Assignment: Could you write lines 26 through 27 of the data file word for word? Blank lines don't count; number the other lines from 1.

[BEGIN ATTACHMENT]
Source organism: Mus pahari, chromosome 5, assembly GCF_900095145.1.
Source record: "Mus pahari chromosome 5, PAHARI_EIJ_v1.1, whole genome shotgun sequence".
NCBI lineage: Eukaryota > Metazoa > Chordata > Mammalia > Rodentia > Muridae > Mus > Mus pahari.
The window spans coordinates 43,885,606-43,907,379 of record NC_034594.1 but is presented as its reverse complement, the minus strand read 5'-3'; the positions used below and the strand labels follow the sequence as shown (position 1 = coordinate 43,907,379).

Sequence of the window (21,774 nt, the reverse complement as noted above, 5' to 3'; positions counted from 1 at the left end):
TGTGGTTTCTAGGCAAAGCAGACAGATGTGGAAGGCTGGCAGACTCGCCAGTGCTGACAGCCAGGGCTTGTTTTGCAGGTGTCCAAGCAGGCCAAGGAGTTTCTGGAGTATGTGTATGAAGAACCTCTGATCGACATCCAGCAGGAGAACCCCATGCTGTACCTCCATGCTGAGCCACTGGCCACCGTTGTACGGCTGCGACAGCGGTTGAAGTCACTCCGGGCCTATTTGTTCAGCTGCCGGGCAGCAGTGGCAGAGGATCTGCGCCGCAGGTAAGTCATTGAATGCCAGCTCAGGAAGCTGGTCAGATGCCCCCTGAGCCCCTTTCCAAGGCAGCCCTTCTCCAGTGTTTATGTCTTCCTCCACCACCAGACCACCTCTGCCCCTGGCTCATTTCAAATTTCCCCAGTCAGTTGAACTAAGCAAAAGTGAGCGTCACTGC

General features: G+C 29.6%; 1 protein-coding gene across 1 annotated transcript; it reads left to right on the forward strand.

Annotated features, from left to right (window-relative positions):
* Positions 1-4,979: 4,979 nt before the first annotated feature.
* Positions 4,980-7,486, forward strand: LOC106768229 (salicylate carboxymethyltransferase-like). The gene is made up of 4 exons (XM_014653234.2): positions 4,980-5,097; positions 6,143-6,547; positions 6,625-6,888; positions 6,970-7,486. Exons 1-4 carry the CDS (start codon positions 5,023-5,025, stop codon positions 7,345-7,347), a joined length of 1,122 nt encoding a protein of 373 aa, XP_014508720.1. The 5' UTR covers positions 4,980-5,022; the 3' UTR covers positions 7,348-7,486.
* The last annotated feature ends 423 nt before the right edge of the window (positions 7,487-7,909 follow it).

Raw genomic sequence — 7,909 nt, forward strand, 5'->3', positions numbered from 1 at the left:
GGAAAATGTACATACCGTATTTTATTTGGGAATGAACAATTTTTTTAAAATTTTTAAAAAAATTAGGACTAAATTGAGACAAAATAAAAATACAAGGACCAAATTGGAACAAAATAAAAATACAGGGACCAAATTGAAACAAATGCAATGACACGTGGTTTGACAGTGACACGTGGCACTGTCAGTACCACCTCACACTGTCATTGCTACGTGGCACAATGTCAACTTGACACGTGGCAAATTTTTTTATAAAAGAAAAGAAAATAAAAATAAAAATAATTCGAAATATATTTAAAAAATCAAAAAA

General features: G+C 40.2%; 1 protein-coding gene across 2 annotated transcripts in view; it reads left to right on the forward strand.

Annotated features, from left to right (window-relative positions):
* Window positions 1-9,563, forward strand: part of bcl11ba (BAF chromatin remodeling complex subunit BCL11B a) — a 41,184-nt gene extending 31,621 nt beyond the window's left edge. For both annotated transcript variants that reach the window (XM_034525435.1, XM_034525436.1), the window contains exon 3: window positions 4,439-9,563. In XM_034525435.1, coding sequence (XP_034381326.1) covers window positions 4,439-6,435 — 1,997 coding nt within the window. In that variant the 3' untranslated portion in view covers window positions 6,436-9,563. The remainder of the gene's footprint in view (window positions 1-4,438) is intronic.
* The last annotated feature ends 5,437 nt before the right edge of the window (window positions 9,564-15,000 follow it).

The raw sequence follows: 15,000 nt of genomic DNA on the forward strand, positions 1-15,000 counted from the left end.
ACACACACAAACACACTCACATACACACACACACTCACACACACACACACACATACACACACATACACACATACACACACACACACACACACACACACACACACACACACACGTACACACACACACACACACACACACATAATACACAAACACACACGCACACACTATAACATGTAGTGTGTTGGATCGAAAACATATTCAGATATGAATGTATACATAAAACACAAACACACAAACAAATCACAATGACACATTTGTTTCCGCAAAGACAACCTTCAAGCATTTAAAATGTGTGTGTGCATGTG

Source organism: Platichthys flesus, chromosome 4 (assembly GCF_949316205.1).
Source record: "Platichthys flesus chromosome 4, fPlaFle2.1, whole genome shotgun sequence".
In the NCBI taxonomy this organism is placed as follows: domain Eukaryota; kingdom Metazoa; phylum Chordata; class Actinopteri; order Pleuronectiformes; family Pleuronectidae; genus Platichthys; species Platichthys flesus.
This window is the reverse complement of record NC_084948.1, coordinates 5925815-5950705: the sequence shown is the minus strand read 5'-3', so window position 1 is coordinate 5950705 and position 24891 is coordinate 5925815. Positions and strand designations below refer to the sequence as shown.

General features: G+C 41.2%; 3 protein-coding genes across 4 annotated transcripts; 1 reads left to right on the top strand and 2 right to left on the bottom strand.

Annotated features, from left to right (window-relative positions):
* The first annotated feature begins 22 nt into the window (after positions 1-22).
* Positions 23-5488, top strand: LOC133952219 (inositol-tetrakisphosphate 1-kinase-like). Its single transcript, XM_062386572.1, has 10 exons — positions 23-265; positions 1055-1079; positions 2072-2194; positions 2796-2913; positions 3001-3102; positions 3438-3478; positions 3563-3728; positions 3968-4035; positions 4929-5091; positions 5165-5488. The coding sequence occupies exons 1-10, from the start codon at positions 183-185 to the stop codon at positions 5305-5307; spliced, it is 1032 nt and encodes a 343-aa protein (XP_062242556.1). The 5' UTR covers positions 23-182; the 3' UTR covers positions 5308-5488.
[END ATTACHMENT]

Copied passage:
* The first annotated feature begins 22 nt into the window (after positions 1-22).
* Positions 23-5488, top strand: LOC133952219 (inositol-tetrakisphosphate 1-kinase-like). Its single transcript, XM_062386572.1, has 10 exons — positions 23-265; positions 1055-1079; positions 2072-2194; positions 2796-2913; positions 3001-3102; positions 3438-3478; positions 3563-3728; positions 3968-4035; positions 4929-5091; positions 5165-5488. The coding sequence occupies exons 1-10, from the start codon at positions 183-185 to the stop codon at positions 5305-5307; spliced, it is 1032 nt and encodes a 343-aa protein (XP_062242556.1). The 5' UTR covers positions 23-182; the 3' UTR covers positions 5308-5488.